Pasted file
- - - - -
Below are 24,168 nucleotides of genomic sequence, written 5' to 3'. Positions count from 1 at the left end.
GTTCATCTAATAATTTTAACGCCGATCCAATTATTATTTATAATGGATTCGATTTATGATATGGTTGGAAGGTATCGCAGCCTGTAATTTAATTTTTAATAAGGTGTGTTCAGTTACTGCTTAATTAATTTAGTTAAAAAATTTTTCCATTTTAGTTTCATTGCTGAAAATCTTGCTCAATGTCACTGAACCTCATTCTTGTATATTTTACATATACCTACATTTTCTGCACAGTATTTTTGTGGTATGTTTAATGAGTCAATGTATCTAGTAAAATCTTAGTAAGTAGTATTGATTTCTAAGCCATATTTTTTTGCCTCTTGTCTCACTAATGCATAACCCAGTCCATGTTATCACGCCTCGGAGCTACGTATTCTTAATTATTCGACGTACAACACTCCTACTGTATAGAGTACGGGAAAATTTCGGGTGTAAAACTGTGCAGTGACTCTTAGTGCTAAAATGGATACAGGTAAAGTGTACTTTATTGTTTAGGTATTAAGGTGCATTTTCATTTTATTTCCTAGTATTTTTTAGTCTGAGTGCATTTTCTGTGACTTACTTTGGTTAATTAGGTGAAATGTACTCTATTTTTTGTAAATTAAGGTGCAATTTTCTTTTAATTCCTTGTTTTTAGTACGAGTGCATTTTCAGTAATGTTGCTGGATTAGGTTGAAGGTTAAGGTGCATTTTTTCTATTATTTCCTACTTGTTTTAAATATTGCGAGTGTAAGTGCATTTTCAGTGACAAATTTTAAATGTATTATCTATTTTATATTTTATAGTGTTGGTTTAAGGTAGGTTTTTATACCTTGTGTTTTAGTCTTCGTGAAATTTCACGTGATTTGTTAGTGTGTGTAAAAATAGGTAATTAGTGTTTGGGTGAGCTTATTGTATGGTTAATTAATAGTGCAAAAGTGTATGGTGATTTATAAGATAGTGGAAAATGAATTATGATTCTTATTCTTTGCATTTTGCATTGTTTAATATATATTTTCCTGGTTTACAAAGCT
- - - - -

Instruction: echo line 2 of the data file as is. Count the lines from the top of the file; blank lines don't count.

GTTCATCTAATAATTTTAACGCCGATCCAATTATTATTTATAATGGATTCGATTTATGATATGGTTGGAAGGTATCGCAGCCTGTAATTTAATTTTTAATAAGGTGTGTTCAGTTACTGCTTAATTAATTTAGTTAAAAAATTTTTCCATTTTAGTTTCATTGCTGAAAATCTTGCTCAATGTCACTGAACCTCATTCTTGTATATTTTACATATACCTACATTTTCTGCACAGTATTTTTGTGGTATGTTTAATGAGTCAATGTATCTAGTAAAATCTTAGTAAGTAGTATTGATTTCTAAGCCATATTTTTTTGCCTCTTGTCTCACTAATGCATAACCCAGTCCATGTTATCACGCCTCGGAGCTACGTATTCTTAATTATTCGACGTACAACACTCCTACTGTATAGAGTACGGGAAAATTTCGGGTGTAAAACTGTGCAGTGACTCTTAGTGCTAAAATGGATACAGGTAAAGTGTACTTTATTGTTTAGGTATTAAGGTGCATTTTCATTTTATTTCCTAGTATTTTTTAGTCTGAGTGCATTTTCTGTGACTTACTTTGGTTAATTAGGTGAAATGTACTCTATTTTTTGTAAATTAAGGTGCAATTTTCTTTTAATTCCTTGTTTTTAGTACGAGTGCATTTTCAGTAATGTTGCTGGATTAGGTTGAAGGTTAAGGTGCATTTTTTCTATTATTTCCTACTTGTTTTAAATATTGCGAGTGTAAGTGCATTTTCAGTGACAAATTTTAAATGTATTATCTATTTTATATTTTATAGTGTTGGTTTAAGGTAGGTTTTTATACCTTGTGTTTTAGTCTTCGTGAAATTTCACGTGATTTGTTAGTGTGTGTAAAAATAGGTAATTAGTGTTTGGGTGAGCTTATTGTATGGTTAATTAATAGTGCAAAAGTGTATGGTGATTTATAAGATAGTGGAAAATGAATTATGATTCTTATTCTTTGCATTTTGCATTGTTTAATATATATTTTCCTGGTTTACAAAGCT